So, “comedy sequels” right?
In the modern era, funny films have become almost non-filmic, layering a thick slab of verbal humor on top of antiseptic, unfeeling visual composition and also-ran technique. The worst of the lot don’t even get us that far, barely even introducing “writing” to the mixture and crutching themselves entirely on the often game talents of an actor or two. Comedy sequels, meanwhile, are bottom-of-the-ladder throwaway gags at best, not so much non-filmic as anti-filmic abominations. That they tend to run through the predecessor’s jokes is the least of their problems. That they tend to be actively painful is probably higher up on the list.
Addams Family Values is a comedy sequel with a difference, and that difference is director Barry Sonnenfeld. Not only Barry Sonnenfeld, of course. Writer Paul Rudnick’s screenplay has a wonderfully droll eye for ’60s sitcoms and a deliciously sideways slant on how to turn middlebrow Americana on its head, and it provides game food for a veritable cornucopia of scenery-tearing actors playing to their ostentatious, blistering best. It’s not quite agitprop, but for a blockbuster comedy with a relatively girthy budget, it plays shockingly recklessly with its audience and comes close to holding its knives right to their face. A great deal of this critique is openly part of the text of the film, with a sub-plot featuring two of Charles Addams’ pugnaciously demented Old Money family members, Wednesday (Christina Ricci) and Pugsley (Jimmy Workman), going to town on the smarmy corporatized Main Street Americana icon that is the summer camp.
With the culmination of the month-long Worst or “Worst” feature on some of the alleged worst films ever made, what a better way to return to the weekly Midnight Screening series than a great film about the guy who made some of the alleged worst movies ever made…
As a rule, Tim Burton’s interpretation of “film” works best when it has a guiding light and a vision. In the early 1990s, Burton was about the most visionary mainstream American director you could find, doing nothing less than sneaking away with oodles of money from the Hollywood producers he played uneasy servant to and using that money to paint his personal fixations all over the screen. In recent years, he has become a passe parody of his former self, creating gluttonous products that feel more like someone’s idea of a “Tim Burton film” than the real deal. But the passion, the lusty Americana, and the campy, Christmas tree fuel-for-the-fire went away long ago. Money, as it so often does with directors, has made Burton a blase Hollywood director-for-hire. But for this enfant terrible, boredom was not always the rule of thumb… Continue reading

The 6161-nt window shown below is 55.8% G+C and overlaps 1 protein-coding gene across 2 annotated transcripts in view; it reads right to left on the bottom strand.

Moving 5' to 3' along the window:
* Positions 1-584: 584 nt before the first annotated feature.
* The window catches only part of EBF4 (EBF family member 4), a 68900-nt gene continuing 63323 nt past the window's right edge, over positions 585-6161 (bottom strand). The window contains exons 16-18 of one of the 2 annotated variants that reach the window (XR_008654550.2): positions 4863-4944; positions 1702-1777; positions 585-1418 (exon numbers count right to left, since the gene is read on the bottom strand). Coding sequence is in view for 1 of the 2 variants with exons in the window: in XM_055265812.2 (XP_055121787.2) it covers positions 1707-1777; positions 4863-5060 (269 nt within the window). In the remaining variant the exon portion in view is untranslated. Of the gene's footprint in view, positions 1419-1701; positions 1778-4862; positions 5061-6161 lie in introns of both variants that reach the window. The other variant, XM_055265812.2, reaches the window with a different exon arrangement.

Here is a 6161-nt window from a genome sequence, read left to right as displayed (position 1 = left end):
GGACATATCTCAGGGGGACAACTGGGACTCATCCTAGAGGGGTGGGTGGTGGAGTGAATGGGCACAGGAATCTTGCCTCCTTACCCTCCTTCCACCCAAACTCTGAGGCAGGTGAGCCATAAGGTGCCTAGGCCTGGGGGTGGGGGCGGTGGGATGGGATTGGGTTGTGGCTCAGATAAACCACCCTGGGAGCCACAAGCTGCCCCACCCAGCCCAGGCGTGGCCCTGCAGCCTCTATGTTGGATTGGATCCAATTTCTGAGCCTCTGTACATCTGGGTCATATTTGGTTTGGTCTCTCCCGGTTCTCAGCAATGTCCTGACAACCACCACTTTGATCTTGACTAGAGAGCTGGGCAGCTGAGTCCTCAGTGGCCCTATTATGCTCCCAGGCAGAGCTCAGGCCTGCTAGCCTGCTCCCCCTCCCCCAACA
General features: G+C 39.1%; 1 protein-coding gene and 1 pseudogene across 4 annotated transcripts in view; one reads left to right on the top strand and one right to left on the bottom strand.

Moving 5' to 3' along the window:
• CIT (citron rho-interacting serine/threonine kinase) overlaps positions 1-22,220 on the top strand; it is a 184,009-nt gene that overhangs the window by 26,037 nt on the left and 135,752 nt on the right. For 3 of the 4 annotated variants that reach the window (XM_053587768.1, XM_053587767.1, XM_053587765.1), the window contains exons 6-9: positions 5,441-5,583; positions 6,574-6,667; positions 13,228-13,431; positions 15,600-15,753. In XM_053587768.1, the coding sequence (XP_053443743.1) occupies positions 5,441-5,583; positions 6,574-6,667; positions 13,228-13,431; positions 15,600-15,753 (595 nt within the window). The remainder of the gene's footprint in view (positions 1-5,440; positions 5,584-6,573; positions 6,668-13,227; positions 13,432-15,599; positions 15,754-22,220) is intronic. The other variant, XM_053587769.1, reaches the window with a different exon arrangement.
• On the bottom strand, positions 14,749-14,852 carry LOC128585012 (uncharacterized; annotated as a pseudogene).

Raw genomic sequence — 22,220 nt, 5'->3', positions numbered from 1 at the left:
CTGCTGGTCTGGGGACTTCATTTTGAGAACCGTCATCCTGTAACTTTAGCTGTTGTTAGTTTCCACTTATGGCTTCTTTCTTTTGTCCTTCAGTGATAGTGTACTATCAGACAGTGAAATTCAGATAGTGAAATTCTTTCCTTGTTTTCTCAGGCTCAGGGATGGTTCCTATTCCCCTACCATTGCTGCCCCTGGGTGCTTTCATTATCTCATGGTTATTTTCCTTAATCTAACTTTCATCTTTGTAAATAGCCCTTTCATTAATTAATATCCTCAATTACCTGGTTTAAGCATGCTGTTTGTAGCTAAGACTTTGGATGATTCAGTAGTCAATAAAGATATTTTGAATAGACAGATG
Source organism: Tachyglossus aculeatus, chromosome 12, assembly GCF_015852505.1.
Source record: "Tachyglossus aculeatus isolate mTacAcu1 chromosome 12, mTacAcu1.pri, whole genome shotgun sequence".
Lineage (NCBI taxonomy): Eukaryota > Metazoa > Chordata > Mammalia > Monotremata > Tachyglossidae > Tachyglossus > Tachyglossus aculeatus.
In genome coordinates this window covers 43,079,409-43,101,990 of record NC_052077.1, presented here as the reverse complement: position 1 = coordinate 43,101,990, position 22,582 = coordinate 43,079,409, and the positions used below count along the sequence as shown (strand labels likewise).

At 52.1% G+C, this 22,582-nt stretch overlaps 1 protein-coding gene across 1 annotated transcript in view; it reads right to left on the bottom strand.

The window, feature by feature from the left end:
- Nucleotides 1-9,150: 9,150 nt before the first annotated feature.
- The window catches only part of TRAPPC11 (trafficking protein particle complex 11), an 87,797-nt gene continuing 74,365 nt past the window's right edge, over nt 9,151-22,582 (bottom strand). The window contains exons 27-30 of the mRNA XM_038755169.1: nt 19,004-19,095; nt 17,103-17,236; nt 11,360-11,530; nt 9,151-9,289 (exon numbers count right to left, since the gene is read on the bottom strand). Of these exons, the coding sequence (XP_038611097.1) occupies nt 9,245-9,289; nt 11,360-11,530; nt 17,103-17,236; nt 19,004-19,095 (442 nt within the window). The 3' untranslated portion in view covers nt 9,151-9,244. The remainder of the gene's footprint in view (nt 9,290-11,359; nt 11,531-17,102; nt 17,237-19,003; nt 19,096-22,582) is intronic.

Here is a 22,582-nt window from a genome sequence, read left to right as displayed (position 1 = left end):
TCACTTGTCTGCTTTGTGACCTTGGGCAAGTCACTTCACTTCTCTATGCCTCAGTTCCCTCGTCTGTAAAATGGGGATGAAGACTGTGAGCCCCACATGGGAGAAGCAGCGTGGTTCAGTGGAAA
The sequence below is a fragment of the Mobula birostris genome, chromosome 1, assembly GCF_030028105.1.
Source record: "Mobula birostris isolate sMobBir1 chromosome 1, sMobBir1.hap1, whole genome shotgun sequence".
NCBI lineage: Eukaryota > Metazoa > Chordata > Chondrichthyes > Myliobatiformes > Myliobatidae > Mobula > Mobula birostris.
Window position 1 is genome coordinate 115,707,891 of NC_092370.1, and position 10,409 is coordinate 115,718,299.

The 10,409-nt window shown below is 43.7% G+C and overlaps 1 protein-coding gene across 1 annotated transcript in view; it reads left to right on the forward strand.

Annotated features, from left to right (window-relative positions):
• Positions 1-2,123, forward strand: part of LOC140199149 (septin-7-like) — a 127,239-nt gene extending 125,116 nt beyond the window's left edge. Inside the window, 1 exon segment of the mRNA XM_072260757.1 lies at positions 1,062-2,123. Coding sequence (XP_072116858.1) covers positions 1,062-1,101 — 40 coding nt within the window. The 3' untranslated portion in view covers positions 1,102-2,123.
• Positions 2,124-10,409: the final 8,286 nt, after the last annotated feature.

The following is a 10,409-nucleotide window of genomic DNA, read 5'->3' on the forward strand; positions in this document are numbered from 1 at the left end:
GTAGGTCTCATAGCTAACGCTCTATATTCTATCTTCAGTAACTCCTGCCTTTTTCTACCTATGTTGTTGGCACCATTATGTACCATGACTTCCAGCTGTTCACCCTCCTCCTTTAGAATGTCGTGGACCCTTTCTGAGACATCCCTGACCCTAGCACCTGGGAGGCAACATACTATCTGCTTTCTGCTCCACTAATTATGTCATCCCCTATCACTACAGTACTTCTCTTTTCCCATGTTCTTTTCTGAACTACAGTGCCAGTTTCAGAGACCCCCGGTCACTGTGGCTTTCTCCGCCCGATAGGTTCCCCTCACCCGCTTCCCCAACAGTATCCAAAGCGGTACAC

Right from the beginning, Planet of the Apes settles itself on a nexus between tactile action and implacable inaction. The prologue, set on a spaceship as astronaut George Taylor (Charlton Heston) throws his throaty baritone into a mission log, establishes the very 2001: A Space Odyssey sub-Kubrickian cosmic chill of the material. Taylor, along with Landon (Robert Gunner) and Dodge (Jeff Burton), are on an amorphous vision of an intentionally nebulous, even pointless nature; what matters is not where they are going or why, but the existential frostiness of the pallid white of the ship’s interior and the very present deadened quality in Heston’s worrisome but unconcerned voice.
What a strange, messy phenomenon the Pink Panther franchise is. When it began in 1963 as a slight, indifferently pleasant movie about a jewel thief (played by the ever-smarmy David Niven, who was given the lion’s share of the run-time) and an inept side-character vaguely pretending to hunt him down , expectations for a sequel, let alone a cottage pop culture phenomenon, were little. Now, the first film, The Pink Panther, did not exactly set the world on fire, nor does it truly qualify as a phenomenon. But relative to what it might have been – a throwaway ’60s fluffy star piece with some entirely game actors in the distinctly ’60s laconic-swinging mode so ubiquitous in 1963 – something caught fire.